After a few delays and scheduling hiccups, Denver Nuggets governor Josh Kroenke spoke to local media for the first time in several years.
Initially a press conference focused on the departure of Tim Connelly for the Minnesota Timberwolves and elevation of Calvin Booth to the new lead decision maker for the organization (though not the president of basketball operations), Josh Kroenke was peppered with a number of questions ranging from the financial constraints of KSE to the Altitude dispute with Comcast.
“First, very happy for Tim,” Kroenke opened his presser. “I think back to 2013 when I hired him. I kinda took some flak for hiring an unknown guy named Tim Connelly to come here and work for us, so it’s funny to be catching a little bit of flak on the back end with him on the way out.”
When asked if he would have handled contract negotiations with Connelly differently in hindsight, Kroenke simply said yes. In 2019, Connelly negotiated a five-year extension with the Nuggets that included an opt-out clause after three seasons, giving both sides an opportunity to evaluate the general manager landscape. KSE had opportunities during the 2021-22 season to offer Connelly a contract extension before the option hit. They chose not to, perhaps not realizing an offer of this magnitude would come Connelly’s way.
“The term equity was used a lot the past three weeks with me,” Kroenke shared. “It was an interesting conversation to know that that’s out there, and I don’t know what their deal was, but it was repeated to me through multiple areas that there was some sort of…whether it was equity, whether it was phantom equity, whether it was some sort of valuation upside. I don’t know what it is. You’ll have to ask the Minnesota Timberwolves and you’ll have to ask Tim Connelly.”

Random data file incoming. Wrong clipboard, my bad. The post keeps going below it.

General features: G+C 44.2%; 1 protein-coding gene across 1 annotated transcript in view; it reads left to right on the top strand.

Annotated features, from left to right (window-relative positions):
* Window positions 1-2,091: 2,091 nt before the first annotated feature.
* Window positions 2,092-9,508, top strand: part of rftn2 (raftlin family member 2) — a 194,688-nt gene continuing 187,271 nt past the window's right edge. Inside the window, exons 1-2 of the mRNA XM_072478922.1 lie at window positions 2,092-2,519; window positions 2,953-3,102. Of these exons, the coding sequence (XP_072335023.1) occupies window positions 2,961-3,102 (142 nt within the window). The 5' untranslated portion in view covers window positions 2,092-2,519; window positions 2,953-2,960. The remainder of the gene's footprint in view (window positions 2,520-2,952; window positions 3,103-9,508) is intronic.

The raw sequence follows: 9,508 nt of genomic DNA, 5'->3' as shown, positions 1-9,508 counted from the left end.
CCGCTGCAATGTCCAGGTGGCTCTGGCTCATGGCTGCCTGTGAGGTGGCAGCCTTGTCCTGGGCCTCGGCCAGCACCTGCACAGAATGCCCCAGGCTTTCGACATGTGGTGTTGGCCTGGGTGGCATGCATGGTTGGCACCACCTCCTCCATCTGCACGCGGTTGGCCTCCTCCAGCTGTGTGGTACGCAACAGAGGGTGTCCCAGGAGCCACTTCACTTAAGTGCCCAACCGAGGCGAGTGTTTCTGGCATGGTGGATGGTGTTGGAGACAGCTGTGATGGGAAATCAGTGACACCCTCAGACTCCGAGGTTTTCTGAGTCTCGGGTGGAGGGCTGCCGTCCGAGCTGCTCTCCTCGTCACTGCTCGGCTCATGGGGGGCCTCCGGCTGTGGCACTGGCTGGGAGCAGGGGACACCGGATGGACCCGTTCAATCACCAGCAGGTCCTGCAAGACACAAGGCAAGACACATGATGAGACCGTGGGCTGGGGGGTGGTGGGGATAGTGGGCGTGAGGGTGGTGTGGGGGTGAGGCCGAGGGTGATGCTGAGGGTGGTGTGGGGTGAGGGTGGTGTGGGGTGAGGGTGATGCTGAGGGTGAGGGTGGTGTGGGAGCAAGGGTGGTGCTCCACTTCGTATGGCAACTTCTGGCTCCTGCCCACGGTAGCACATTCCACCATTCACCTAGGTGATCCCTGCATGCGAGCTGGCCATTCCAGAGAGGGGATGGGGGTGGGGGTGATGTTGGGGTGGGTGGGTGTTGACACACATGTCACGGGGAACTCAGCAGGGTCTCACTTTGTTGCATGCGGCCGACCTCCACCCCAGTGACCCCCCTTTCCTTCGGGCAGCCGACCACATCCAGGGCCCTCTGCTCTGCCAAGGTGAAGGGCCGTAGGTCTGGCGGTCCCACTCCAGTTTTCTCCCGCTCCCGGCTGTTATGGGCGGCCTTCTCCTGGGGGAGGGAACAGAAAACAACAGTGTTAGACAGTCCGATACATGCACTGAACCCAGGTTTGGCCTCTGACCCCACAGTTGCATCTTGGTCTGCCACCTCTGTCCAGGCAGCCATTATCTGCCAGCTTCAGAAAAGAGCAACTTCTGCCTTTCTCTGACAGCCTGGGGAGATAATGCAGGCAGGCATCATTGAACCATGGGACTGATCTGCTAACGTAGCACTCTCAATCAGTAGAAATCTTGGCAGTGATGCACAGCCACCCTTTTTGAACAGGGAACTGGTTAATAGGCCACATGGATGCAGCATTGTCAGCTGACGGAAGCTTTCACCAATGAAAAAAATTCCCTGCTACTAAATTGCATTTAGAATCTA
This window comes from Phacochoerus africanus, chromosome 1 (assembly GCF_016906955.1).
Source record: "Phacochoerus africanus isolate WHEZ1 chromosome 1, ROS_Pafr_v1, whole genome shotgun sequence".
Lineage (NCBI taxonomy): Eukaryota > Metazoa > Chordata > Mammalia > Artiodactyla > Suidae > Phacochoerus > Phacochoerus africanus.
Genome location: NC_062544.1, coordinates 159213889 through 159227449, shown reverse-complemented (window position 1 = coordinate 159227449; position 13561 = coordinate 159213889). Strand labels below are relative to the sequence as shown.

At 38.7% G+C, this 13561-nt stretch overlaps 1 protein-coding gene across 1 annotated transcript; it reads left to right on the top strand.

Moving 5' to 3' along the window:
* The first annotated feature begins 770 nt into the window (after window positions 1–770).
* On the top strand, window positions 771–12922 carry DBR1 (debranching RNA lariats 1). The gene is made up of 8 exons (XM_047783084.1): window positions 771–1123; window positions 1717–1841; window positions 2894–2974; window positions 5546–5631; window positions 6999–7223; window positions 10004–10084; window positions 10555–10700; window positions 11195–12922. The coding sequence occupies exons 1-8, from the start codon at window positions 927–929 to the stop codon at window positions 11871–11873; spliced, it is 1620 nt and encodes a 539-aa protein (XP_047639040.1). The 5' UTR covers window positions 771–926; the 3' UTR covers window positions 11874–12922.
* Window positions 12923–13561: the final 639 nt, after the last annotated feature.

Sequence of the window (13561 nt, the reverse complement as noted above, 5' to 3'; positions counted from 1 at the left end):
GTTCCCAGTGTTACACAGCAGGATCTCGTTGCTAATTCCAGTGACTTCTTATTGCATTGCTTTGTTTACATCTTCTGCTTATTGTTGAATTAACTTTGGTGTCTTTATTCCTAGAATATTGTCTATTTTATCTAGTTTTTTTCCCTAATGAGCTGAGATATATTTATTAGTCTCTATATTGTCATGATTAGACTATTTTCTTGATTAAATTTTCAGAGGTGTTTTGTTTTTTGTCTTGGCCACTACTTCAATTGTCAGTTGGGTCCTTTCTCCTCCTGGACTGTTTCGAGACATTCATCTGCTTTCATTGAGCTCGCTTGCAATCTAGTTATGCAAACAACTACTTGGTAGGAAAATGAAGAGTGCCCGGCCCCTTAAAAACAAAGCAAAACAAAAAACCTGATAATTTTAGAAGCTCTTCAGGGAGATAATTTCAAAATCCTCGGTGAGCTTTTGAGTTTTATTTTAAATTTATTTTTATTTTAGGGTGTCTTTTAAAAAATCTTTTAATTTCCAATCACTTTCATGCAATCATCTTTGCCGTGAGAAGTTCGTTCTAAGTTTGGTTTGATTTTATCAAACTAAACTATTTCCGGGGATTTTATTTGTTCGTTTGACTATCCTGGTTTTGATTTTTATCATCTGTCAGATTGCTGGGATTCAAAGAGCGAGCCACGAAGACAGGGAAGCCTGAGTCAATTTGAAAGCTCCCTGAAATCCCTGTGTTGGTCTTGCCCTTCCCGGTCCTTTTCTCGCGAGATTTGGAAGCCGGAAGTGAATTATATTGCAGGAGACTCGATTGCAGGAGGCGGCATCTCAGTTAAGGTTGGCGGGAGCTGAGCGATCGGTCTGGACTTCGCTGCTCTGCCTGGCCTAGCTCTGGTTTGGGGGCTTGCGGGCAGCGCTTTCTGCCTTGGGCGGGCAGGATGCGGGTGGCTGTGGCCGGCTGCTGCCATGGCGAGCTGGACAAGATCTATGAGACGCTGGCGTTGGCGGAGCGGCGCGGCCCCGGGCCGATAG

The Nuggets were scared off by the equity conversation for a number of reasons. For one, it’s a tier above what they believe an executive should be paid in the sports market. For another, it has ramifications for the rest of the KSE franchises, from the Colorado Avalanche and Colorado Rapids to the Los Angeles Rams and Arsenal football club. Once equity is opened up as a potential negotiating term for an executive of one franchise, it becomes a negotiating tactic for all of them.
“We want to reward good people,” Kroenke proclaimed. “But ultimately, when you go to the stratosphere that some clubs, say, some desperate clubs are willing to go to, there’s a tier out there that just doesn’t make sense.”
“The Denver Nuggets are not a start-up,” he said.
Kroenke made it perfectly clear that the Nuggets were willing to lose Tim Connelly to what was perceived to be an outlandish offer, whether it be this season or a season in the future. Keeping Connelly for the cost the Timberwolves offered simply wasn’t within the KSE business model.
“I think that we’ve done a very good job of identifying good, young, front office talent. Maybe too good. I’ve had two of my guys poached, and on the front end of it, I was told how dumb I am, and on the back end of it, I was told how dumb I am to let them go.”
The criticisms of Kroenke and the KSE business model are not without merit. Ujiri’s vision was what led to Denver’s success during and after the Carmelo Anthony trade saga. Connelly’s vision was what led to Denver’s success as Nikola Jokić grew into an MVP caliber player. Both executives are gone, poached by organizations that value their contributions to winning more than the Nuggets do.